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In english words consist of letters. Of course we look up words in dictionary based on the first letter.

What about the chinese? We look it by radicals. Are radicals just the first letter or can we say that chinese characters composed of characters and those characters are composed of radicals all the way?

If radicals are like the first letter, how do we find out the radicals in a word if there are several radicals in the word.

For example, let's look at the word ni that means you 你. It consist of character ren ru and xiao.

How do I know that I should look that up by ren and not by ru or xiao? Here, the radical ren is on the left. Is it always the case?

  • YouTube video from Outlier Linguistics – Michaelyus Apr 24 at 14:31
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    This is not a reply to your question, but based on this question and your other recent questions, it seems to be that you would benefit greatly from reading an introduction to Chinese characters. You will get much more coherent information and you will save yourself a lot of trouble and frustration. It's good when students ask questions, but you can't base your studying only on asking about specific things, based on assumptions that may or may not be correct. – Olle Linge Apr 24 at 15:25
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    For this particular question, I suggest you watch the video recommended by @Michaelyus. Radicals can be largely or entirely ignored and it's not at all important as a student to know which component is the radical. It is important to understand how characters work, what the components mean and what functions they play in particular characters, but which is the radical is more or less useless in this day and age of electronic dictionaries. – Olle Linge Apr 24 at 15:28
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Radicals like index/directory, but not first letter (in most cases).

I suggest you go to a library or book shop to borrow / buy a Chinese dictionary (paper format). Or, visit here to experience the online dictionary. The experience will be more direct than the text explanation.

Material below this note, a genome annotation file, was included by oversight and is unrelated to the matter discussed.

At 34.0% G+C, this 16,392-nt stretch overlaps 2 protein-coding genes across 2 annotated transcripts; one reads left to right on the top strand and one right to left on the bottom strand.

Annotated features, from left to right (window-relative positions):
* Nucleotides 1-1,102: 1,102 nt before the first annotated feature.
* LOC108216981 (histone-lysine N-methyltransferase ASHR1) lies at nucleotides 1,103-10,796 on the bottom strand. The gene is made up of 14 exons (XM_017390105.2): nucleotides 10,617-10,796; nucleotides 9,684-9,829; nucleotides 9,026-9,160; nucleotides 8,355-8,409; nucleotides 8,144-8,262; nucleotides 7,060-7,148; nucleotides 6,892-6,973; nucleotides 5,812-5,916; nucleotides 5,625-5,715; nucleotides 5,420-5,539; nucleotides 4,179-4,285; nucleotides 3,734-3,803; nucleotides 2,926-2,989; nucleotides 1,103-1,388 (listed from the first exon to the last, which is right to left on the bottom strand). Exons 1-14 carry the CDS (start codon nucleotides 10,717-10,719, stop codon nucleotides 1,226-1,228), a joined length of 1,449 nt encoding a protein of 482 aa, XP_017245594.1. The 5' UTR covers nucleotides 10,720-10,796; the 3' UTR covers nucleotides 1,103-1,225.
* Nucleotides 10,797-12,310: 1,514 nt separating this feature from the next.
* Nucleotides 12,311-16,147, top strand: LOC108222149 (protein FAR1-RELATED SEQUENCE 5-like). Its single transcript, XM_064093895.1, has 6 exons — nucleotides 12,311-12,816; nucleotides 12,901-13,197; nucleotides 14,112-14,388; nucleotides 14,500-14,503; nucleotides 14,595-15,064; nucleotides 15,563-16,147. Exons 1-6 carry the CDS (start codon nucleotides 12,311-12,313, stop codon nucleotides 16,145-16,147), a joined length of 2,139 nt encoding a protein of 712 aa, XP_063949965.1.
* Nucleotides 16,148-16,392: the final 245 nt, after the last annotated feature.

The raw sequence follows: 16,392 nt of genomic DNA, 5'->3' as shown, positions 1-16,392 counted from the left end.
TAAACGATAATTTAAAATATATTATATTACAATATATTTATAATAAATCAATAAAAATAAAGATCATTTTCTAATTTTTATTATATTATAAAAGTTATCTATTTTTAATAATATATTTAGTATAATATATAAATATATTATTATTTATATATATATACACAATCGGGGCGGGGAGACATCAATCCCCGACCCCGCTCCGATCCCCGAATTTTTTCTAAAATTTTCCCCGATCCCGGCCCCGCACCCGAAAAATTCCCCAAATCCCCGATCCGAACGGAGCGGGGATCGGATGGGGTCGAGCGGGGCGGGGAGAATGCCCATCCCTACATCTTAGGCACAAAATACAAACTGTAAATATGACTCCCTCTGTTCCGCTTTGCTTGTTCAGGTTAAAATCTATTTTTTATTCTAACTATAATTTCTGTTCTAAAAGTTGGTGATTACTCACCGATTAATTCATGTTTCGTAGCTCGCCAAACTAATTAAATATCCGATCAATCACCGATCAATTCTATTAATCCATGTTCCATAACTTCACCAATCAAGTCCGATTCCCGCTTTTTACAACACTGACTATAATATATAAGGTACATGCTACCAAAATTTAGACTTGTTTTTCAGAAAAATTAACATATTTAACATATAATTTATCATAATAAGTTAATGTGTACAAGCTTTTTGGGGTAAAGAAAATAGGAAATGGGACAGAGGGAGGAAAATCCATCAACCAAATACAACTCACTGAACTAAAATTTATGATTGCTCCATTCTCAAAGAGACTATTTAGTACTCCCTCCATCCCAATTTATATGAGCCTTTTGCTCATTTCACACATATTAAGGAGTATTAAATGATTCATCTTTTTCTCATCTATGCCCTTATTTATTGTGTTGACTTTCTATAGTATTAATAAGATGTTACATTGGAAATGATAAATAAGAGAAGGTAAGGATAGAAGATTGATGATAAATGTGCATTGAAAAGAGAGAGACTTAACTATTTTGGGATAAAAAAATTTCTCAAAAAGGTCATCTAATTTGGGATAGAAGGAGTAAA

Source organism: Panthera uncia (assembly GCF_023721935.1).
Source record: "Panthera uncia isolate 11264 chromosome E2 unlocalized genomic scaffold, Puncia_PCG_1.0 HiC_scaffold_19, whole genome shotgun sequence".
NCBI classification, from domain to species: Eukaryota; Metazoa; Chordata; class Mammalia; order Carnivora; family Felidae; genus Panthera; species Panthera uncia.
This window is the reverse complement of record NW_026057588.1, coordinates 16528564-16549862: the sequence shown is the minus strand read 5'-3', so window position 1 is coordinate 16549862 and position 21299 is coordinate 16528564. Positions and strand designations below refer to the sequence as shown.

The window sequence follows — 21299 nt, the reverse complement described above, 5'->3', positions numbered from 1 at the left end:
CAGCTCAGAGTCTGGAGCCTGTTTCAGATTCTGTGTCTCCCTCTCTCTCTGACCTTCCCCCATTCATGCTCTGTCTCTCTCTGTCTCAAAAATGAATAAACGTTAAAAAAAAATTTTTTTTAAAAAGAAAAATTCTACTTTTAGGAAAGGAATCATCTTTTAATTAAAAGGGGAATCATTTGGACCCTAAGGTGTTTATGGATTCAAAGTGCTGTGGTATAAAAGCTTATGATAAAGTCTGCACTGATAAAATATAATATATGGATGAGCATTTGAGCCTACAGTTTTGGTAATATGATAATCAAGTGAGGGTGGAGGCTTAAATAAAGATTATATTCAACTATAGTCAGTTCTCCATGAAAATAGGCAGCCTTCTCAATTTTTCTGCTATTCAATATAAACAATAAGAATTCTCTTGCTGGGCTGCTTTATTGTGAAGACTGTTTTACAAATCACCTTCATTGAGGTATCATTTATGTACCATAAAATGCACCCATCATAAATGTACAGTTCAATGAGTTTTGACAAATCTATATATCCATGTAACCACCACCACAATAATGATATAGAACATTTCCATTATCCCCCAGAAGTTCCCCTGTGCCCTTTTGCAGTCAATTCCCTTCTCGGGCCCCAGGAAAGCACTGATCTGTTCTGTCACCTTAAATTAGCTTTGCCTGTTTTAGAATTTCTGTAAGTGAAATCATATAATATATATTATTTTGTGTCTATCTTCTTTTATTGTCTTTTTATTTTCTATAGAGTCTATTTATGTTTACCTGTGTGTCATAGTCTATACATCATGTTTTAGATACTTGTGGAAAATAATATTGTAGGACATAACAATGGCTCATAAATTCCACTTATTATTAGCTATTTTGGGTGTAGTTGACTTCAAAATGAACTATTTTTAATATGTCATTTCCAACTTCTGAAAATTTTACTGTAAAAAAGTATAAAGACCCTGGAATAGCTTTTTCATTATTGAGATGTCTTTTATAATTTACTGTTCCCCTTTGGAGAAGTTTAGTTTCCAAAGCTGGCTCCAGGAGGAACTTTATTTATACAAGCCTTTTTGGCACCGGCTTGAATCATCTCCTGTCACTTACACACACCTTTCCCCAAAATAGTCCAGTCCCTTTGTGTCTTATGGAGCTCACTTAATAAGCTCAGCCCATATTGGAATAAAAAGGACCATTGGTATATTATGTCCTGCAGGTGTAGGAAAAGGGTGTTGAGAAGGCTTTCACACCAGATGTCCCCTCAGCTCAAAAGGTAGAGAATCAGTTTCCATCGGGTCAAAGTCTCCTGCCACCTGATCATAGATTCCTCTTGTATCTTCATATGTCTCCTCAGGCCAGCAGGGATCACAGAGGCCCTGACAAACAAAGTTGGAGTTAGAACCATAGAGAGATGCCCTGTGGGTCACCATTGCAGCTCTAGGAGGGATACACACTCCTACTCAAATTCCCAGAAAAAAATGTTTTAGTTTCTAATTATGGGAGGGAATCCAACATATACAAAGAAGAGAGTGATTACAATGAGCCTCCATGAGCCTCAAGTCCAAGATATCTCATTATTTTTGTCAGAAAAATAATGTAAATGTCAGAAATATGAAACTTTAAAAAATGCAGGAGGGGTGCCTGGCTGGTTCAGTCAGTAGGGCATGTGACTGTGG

In the other answer, I mentioned that the dictionaries in China are arranged by Pinyin.

A a 阿 an 安 ang 昂 ao 奥 …
B ba 八 爸 bi …

Z za 匝 …

So if you know the pinyin of 你 is nǐ, you can directly turn to N, just like what you do in English dictionaries. So the “first letter” of 你 is N (“你”字的音序是 N). Sometimes, if you need to arrange list of people's names, arranging in Pinyin of surname (以姓氏音序排序) is common. B 白冰; C 陈丽华; L 李琦; O 欧阳爽; W 王勇; Z 张志远. (The other common methods is arranging in the stroke number of surname 以姓氏笔画数排序: 2 丁利; 4 王勇; 5 白冰; 7 陈丽华)

If you don't know the pinyin of the characters, you then have to guess the radical, just like you need to guess the quotient of 52 ÷ 7; maybe it is 8, 8 × 7 = 56, it is larger than 52; let's try 7, 7 × 7 = 49, 52 - 49 = 3; therefore 52 ÷ 7 = 7 R 3.

Native speakers know some commonly used radicals in elementary school. For character 你, native speakers apparently knew that 亻 is a radical, but 尔 is not a radical. How do they learn to guess radicals faster? Their elementary school teacher will give them some skills / tips. But, if there are two radicals, the dictionary is usually included at the same time, but the one that is not recommended is marked with ° sign (even some dictionaries do not mark it).


Traditional Chinese dictionaries in Taiwan usually arrange the characters by Bopomofo (注音|zhùyīn) such as ㄅ (b in Pinyin), ㄆ (p in Pinyin), ㄇ (m in Pinyin), ㄈ (f in Pinyin). Cantonese dictionaries usually arrange the characters by Jyutping (粵拼|yuèpīn), which is a phonetic alphabet in Latin script (A-Z) designed for Cantonese. But all these dictionary offer radicals index/directory.

Note: I cannot guarantee that there is no dictionary arranged pages by radicals. But Pinyin, Bopomofo and Jyutping are common.

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